James Barton, an investment director at Odey Wealth Management (UK), who left the firm earlier in 2018, has resurfaced at Featherstone Investment Partners (Featherstone), a new wealth management start-up backed by a larger group that originally started life as a single family office.
Mr Barton assumes the position of chief executive at Thatcham, Berkshire-based Featherstone which received its FCA authorisation on 2 July.
“We are part of a group founded in 1999 as a ‘family office’ to manage the investments of a single family,” Featherstone says on its website. “Today the group administers over £2 billion and is recognised as an industry leader.”
The website fails to elucidate further on the provenance of either Featherstone or its controlling family apart from making the assertion that it forms part of a group that is “an industry leader” in creating and managing multi-manager funds.
“Our group is an industry leader in creating multi-manager funds, seeking the best specialist practitioners globally,” it says. “These funds are more often niche, high quality and lower profile than many private investors have exposure to”.
But one of its non-executive directors is Tom Forman-Hardy, a scion of the Forman-Hardy family that founded T. Bailey Asset Management, a Nottingham-based fund management group in 1999 primarily to manage the family’s money.
Furthermore, Featherstone’s investment philosophy and process appears to share many similarities with that of T. Bailey, i.e. thematic-based investing implemented through multi-manager investment funds.
In addition to providing investment management services Featherstone also offers tax and advisory services.
As well as Mr Barton, who joined Odey in 2011 after stints at Close Brothers Asset Management and HSBC, and Mr Forman-Hardy, who is responsible for developing institutional and family business at T Bailey, other individuals involved with Featherstone, according to the FCA Register, are Nick Barton and Andrew Cox.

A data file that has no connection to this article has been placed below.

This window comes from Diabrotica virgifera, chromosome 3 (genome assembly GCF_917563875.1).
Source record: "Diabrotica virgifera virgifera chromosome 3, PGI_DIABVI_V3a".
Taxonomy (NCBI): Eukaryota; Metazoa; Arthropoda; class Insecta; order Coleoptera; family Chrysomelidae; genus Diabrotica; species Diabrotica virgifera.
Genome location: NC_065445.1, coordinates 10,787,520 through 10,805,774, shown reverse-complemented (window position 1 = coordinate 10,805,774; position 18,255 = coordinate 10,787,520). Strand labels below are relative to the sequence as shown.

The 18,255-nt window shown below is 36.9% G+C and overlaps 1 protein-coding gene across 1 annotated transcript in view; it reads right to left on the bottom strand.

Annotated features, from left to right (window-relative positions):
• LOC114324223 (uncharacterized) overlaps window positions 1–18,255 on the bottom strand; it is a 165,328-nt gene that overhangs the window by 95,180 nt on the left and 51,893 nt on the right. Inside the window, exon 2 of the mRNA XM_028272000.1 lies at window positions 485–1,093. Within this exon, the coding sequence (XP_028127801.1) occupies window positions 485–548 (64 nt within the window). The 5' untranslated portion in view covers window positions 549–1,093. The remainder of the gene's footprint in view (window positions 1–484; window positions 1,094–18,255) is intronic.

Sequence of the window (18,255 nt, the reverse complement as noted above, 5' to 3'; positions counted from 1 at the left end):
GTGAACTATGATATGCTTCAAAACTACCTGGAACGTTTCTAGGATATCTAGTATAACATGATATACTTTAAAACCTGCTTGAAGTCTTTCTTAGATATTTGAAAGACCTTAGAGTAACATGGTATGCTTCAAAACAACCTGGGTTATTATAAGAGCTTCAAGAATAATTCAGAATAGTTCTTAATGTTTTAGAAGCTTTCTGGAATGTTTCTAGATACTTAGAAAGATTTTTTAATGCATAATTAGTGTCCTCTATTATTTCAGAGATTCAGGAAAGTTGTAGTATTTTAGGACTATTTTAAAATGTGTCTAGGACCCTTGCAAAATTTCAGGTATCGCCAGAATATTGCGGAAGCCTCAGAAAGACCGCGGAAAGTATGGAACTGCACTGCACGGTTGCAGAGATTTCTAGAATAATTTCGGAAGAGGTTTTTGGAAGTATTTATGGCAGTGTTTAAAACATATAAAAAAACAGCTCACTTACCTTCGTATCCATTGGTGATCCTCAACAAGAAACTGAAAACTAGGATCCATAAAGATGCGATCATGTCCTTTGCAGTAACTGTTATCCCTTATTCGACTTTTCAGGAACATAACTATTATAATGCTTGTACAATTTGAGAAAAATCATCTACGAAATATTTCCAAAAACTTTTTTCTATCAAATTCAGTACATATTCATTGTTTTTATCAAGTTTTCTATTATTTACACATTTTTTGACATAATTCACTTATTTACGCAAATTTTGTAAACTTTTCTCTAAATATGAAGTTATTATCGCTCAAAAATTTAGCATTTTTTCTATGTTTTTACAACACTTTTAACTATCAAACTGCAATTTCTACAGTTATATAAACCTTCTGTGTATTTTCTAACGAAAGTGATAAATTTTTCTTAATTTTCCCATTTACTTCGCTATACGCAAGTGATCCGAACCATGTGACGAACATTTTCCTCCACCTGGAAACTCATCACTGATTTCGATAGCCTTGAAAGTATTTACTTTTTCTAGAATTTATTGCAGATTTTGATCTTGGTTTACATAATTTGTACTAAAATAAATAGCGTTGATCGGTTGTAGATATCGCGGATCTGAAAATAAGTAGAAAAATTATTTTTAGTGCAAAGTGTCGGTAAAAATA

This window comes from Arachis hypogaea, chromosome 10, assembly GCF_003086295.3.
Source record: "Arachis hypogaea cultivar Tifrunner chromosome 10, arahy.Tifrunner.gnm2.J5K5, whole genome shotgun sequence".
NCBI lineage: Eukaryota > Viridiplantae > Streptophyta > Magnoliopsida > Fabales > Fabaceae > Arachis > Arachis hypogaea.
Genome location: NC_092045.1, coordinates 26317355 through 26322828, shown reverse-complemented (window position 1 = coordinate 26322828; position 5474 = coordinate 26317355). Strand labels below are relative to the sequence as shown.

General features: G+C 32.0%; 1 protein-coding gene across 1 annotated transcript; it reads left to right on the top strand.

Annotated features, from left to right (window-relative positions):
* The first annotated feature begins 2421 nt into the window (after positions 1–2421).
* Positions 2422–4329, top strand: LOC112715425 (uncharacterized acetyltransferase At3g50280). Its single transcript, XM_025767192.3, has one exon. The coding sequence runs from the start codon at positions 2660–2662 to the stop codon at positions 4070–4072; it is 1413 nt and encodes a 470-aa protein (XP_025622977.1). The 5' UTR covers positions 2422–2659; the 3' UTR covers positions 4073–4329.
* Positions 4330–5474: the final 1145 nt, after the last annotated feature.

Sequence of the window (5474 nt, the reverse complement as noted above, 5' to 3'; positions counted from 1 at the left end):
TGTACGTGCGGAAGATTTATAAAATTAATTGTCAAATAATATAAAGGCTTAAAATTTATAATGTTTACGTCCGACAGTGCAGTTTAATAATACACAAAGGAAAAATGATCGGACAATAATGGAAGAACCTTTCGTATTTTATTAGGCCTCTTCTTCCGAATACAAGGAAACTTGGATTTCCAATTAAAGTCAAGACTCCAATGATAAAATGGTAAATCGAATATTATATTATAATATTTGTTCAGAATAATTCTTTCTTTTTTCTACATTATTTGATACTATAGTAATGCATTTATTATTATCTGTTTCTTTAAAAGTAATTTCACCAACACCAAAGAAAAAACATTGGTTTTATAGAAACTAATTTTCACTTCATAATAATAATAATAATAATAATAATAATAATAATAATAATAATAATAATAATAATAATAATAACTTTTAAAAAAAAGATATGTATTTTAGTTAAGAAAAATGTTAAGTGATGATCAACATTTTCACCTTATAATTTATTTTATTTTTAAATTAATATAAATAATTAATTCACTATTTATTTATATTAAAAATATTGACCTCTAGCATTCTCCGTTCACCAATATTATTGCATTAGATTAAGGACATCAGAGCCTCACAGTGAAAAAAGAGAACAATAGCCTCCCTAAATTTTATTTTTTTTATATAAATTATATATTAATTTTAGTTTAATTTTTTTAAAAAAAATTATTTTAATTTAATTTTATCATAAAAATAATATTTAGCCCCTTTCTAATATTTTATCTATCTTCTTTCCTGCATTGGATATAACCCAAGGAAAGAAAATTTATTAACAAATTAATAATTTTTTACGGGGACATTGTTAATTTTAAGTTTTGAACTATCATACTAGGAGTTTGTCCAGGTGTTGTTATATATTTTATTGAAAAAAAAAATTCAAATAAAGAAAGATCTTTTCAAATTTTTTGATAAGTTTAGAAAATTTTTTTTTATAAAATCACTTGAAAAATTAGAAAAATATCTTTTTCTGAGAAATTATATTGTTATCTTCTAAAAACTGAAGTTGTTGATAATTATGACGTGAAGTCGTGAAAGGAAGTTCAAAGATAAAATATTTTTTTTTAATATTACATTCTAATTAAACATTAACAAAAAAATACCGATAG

Nick Barton joins Featherstone from Mclaren Capital, a Godalming, Surrey-based wealth management firm. He has also worked at Coutts and Credit Suisse.
Mr Fox oversees Featherstone’s compliance functions.
Like many start-ups Featherstone claims to redress many of the failings its principals perceive as bedevilling its larger and longer established peers.
“We are frustrated by a bland and very homogenising industry which all too often provides poor advice, alienates people with jargon and seems to focus more on shareholders than clients,” it says on its website.
“Many wealth management advisers make spurious claims about how ‘client focused’ they are (despite looking after half the population) or how ‘investment focused’ they are (despite investing in mass-market and often mediocre funds).”
Featherstone intends to offer clients a “more friendly and inclusive firm whose interests are aligned with theirs” that will offer access to smaller top performing managers normally beyond the purview of established managers.
Furthermore it intends to remain small in size.